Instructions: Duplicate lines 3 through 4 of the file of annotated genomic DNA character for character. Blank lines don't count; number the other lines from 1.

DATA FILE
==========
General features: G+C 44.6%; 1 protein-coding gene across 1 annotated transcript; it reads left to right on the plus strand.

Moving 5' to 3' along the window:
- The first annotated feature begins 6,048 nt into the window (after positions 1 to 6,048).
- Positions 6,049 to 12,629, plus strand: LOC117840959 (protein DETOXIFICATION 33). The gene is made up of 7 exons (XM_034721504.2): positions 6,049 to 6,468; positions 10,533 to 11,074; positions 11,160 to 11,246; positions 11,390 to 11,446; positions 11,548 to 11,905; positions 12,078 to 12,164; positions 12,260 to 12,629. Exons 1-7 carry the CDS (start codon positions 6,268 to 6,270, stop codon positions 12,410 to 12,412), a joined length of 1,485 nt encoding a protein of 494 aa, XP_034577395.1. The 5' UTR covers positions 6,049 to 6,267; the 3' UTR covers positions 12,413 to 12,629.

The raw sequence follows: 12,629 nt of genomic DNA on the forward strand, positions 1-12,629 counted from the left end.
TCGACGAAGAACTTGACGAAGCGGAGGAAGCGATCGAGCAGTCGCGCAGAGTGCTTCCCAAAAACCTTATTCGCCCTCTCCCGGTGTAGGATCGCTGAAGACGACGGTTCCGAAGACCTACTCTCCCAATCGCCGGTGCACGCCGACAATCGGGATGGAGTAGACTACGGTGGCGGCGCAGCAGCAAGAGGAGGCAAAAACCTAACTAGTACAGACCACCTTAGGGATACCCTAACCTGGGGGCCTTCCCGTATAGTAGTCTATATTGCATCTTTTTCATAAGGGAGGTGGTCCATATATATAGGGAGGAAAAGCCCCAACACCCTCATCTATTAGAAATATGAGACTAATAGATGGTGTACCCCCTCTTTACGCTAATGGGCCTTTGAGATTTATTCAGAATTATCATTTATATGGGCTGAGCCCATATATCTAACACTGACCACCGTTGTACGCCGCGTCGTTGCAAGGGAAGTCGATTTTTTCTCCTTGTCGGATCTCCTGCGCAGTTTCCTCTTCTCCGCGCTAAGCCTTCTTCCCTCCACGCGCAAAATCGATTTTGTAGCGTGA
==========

- The first annotated feature begins 6,048 nt into the window (after positions 1 to 6,048).
- Positions 6,049 to 12,629, plus strand: LOC117840959 (protein DETOXIFICATION 33). The gene is made up of 7 exons (XM_034721504.2): positions 6,049 to 6,468; positions 10,533 to 11,074; positions 11,160 to 11,246; positions 11,390 to 11,446; positions 11,548 to 11,905; positions 12,078 to 12,164; positions 12,260 to 12,629. Exons 1-7 carry the CDS (start codon positions 6,268 to 6,270, stop codon positions 12,410 to 12,412), a joined length of 1,485 nt encoding a protein of 494 aa, XP_034577395.1. The 5' UTR covers positions 6,049 to 6,267; the 3' UTR covers positions 12,413 to 12,629.